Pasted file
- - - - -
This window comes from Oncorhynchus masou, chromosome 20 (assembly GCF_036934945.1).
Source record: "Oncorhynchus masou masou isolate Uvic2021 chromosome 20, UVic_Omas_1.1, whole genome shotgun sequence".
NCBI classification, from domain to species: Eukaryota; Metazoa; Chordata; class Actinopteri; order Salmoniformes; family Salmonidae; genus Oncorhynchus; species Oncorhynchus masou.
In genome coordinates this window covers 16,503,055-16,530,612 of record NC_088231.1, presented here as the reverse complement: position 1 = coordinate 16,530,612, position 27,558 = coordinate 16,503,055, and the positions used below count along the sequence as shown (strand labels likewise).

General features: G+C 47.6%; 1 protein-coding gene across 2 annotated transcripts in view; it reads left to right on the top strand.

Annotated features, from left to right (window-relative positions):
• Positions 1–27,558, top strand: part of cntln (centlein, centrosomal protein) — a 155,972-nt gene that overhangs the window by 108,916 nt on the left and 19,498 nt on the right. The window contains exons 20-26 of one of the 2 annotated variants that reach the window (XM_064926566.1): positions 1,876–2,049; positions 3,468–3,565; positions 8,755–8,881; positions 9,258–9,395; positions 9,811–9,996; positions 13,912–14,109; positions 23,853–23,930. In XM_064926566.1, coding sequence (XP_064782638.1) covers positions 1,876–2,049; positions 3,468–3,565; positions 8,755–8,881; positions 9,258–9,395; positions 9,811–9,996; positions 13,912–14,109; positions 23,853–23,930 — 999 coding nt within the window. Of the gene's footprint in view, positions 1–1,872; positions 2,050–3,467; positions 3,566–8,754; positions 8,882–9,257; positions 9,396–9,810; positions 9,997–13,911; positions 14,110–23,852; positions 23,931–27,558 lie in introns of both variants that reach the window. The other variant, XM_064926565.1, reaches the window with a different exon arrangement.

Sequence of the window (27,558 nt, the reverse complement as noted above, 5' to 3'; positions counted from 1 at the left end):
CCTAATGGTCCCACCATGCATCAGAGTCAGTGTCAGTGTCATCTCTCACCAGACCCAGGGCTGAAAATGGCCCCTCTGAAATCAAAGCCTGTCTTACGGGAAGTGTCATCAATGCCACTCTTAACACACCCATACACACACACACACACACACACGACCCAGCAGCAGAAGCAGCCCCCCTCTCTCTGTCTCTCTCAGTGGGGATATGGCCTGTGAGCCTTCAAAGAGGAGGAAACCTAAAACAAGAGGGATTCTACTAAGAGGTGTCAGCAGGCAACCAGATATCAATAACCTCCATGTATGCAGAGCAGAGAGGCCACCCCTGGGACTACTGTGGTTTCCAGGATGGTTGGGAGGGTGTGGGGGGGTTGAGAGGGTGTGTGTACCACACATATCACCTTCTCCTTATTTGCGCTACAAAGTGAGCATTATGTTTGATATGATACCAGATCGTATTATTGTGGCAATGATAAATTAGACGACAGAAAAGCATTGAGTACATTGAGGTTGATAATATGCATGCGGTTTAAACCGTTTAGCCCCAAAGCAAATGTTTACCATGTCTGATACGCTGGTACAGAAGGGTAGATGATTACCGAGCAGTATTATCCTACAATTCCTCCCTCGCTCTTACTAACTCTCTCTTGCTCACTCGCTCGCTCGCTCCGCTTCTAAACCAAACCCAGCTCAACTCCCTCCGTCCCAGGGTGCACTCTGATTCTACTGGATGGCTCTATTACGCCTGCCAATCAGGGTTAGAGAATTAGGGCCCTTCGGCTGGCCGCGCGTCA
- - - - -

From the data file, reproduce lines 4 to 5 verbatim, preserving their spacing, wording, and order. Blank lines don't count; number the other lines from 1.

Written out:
In genome coordinates this window covers 16,503,055-16,530,612 of record NC_088231.1, presented here as the reverse complement: position 1 = coordinate 16,530,612, position 27,558 = coordinate 16,503,055, and the positions used below count along the sequence as shown (strand labels likewise).

General features: G+C 47.6%; 1 protein-coding gene across 2 annotated transcripts in view; it reads left to right on the top strand.